Beyond special and regular schooling? An inclusive education reform agenda

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Slee, Roger (2008) Beyond special and regular schooling? An inclusive education reform agenda. International Studies in Sociology of Education, 18 (2). pp. 99-116. ISSN 0962-0214


Following Edward Said’s (2001) observations on traveling theories this paper considers the origins of inclusive education as a field of education research and policy that is in jeopardy of being undermined by its broadening popularity, institutional adoption and subsequent adaptations. Schools were not an invention for all and subsequently the struggle with demands for broadening participation is more profound than is widely acknowledged. The institutional separation of ‘regular’ and ‘special’ schooling constructs pupils as cases for regular or special treatment and in doing so makes inclusion contingent upon satisfactory diagnosis of student defects and the deployment of resources that are more frequently structured for containment than for the building of school capacity to engage with difference. Tentatively this paper suggests that rather than lapse into established conversations about inclusive schooling as an accord between special and regular schooling, it may be more appropriate to consider ‘irregular schooling’ as more historically appropriate.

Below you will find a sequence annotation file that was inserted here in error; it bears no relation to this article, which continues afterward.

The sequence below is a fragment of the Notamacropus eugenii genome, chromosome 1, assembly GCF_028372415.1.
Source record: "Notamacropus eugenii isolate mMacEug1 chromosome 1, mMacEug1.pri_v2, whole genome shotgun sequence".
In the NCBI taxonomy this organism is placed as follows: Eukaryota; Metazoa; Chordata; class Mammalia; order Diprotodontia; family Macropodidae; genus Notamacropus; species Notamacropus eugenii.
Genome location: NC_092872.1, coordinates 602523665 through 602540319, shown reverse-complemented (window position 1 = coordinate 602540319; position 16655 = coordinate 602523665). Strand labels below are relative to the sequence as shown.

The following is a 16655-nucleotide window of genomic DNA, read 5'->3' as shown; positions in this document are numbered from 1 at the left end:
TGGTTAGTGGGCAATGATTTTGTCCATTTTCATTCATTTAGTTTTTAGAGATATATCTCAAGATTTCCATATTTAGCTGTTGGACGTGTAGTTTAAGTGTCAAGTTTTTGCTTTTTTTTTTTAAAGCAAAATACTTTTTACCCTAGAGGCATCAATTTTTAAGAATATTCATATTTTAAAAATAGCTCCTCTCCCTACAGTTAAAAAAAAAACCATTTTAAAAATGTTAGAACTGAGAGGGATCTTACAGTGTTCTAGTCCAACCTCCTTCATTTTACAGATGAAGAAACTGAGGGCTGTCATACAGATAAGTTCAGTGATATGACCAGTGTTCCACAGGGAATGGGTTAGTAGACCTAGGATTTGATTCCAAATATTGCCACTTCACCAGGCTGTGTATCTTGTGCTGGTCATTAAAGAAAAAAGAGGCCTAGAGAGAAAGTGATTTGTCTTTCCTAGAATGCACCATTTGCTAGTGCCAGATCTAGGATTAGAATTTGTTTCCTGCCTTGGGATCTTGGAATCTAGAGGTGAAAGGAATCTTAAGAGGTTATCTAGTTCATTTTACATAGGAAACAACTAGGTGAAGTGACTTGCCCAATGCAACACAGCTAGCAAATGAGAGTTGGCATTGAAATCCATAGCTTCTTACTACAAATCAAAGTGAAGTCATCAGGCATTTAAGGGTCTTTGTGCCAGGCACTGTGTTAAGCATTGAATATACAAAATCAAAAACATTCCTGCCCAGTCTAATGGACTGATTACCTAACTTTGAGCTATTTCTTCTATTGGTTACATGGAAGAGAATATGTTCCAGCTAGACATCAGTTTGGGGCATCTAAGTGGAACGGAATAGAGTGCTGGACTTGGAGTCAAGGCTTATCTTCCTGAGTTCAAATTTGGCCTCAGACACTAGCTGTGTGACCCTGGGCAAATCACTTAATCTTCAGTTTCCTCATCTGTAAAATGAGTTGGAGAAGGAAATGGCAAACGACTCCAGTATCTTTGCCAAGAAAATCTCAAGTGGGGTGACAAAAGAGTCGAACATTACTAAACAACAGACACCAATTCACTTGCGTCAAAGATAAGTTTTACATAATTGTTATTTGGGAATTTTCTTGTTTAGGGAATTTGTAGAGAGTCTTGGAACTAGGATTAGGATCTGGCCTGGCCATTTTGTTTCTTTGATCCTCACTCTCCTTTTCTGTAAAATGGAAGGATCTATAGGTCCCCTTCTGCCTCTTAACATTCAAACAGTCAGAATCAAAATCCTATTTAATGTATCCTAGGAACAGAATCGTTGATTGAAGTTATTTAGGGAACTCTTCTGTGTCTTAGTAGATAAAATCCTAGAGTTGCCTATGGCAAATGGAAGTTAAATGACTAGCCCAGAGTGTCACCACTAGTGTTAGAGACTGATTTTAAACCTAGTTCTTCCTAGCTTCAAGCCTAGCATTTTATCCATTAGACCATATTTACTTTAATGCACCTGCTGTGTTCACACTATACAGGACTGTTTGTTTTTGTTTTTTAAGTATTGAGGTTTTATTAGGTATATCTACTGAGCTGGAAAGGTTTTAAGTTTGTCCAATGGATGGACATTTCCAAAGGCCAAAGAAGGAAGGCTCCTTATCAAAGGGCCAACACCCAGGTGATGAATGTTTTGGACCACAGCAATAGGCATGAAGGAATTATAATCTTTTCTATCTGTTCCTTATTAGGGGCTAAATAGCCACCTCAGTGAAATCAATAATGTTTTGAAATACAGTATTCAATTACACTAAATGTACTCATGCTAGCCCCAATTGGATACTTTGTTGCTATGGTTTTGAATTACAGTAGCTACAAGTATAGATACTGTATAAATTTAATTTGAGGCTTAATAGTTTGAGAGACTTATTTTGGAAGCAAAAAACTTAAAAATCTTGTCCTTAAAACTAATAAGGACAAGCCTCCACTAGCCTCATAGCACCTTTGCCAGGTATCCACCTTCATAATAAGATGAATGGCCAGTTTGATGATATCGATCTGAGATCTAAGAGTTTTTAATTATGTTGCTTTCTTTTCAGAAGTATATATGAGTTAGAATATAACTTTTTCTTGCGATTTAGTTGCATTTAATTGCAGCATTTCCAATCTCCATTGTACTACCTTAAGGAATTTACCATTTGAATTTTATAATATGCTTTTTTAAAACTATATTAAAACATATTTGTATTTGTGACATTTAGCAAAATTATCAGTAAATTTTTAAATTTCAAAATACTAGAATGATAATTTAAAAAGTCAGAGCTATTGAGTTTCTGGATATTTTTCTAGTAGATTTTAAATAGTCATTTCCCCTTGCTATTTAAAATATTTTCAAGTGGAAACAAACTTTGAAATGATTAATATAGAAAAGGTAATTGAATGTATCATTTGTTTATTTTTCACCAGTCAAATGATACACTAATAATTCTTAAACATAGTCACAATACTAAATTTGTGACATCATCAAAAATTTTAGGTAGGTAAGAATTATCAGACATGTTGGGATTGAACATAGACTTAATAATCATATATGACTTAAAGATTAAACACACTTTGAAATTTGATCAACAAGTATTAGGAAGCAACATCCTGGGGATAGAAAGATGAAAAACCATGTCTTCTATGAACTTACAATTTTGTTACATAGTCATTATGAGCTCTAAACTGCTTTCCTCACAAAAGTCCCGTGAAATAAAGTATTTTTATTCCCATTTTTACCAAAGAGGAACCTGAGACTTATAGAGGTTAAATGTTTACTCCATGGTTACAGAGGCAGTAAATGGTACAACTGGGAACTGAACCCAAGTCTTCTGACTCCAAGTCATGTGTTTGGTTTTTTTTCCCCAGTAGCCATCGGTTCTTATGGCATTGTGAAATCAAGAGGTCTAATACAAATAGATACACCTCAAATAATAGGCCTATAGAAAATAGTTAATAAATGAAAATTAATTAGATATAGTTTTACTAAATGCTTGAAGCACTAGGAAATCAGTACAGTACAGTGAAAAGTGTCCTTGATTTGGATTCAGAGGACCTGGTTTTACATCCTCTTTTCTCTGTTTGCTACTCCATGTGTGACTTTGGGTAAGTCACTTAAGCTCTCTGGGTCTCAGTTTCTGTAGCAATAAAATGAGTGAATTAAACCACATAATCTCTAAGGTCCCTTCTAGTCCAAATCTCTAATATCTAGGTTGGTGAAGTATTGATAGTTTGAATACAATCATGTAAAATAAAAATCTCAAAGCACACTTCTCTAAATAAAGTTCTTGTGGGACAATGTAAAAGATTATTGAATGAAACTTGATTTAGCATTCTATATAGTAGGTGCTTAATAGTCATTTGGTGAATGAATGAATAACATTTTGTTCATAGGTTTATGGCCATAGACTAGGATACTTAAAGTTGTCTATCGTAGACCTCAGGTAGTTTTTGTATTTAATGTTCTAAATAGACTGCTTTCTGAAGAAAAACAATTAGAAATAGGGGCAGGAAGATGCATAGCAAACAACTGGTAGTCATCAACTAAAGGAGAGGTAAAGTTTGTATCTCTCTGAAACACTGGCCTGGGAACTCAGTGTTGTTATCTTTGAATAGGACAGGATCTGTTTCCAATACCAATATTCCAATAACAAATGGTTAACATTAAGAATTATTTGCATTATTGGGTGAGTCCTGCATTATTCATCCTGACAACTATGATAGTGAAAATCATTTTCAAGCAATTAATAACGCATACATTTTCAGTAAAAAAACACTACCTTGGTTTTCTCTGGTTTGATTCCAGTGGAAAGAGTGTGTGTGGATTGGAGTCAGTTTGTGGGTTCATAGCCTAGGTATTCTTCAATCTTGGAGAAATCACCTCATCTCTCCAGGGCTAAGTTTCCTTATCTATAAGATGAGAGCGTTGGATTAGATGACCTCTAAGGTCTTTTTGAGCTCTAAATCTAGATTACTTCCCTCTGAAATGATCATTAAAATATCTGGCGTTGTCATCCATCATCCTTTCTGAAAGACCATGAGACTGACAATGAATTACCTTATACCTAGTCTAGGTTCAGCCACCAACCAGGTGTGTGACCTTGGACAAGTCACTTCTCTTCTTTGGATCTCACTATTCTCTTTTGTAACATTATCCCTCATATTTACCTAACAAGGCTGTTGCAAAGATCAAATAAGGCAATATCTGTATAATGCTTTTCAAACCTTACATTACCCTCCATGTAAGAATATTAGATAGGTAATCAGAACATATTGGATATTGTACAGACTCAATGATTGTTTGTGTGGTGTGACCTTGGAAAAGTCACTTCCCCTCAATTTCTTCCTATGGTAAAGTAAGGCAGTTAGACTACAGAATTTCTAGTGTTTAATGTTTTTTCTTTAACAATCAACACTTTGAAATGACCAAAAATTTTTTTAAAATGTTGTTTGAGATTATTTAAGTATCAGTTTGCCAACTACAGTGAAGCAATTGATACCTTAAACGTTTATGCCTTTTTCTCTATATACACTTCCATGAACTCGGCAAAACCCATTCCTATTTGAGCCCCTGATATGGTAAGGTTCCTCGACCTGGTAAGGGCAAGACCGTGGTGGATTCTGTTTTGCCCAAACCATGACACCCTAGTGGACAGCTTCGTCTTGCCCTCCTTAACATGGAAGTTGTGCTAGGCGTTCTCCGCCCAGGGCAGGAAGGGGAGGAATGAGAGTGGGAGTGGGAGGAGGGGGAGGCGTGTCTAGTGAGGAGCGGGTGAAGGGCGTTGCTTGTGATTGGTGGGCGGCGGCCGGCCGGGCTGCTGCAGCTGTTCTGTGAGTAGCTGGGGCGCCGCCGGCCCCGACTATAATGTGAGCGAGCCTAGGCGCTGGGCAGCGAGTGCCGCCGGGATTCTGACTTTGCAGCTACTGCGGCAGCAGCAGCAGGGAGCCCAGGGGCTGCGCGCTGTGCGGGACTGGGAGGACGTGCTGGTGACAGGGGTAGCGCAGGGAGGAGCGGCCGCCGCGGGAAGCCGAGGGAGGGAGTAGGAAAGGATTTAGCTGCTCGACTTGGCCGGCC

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Additional Information

Online ISSN: 1747-5066

Item type Article
DOI 10.1080/09620210802351342
Official URL
Subjects Historical > FOR Classification > 1303 Specialist Studies in Education
Current > Division/Research > Other
Keywords ResPubID22783. inclusive education, disability studies, social theory, education policy, special educational needs, educational reform, participation, irregular schooling, disabled, SEN students, special needs
Citations in Scopus 75 - View on Scopus
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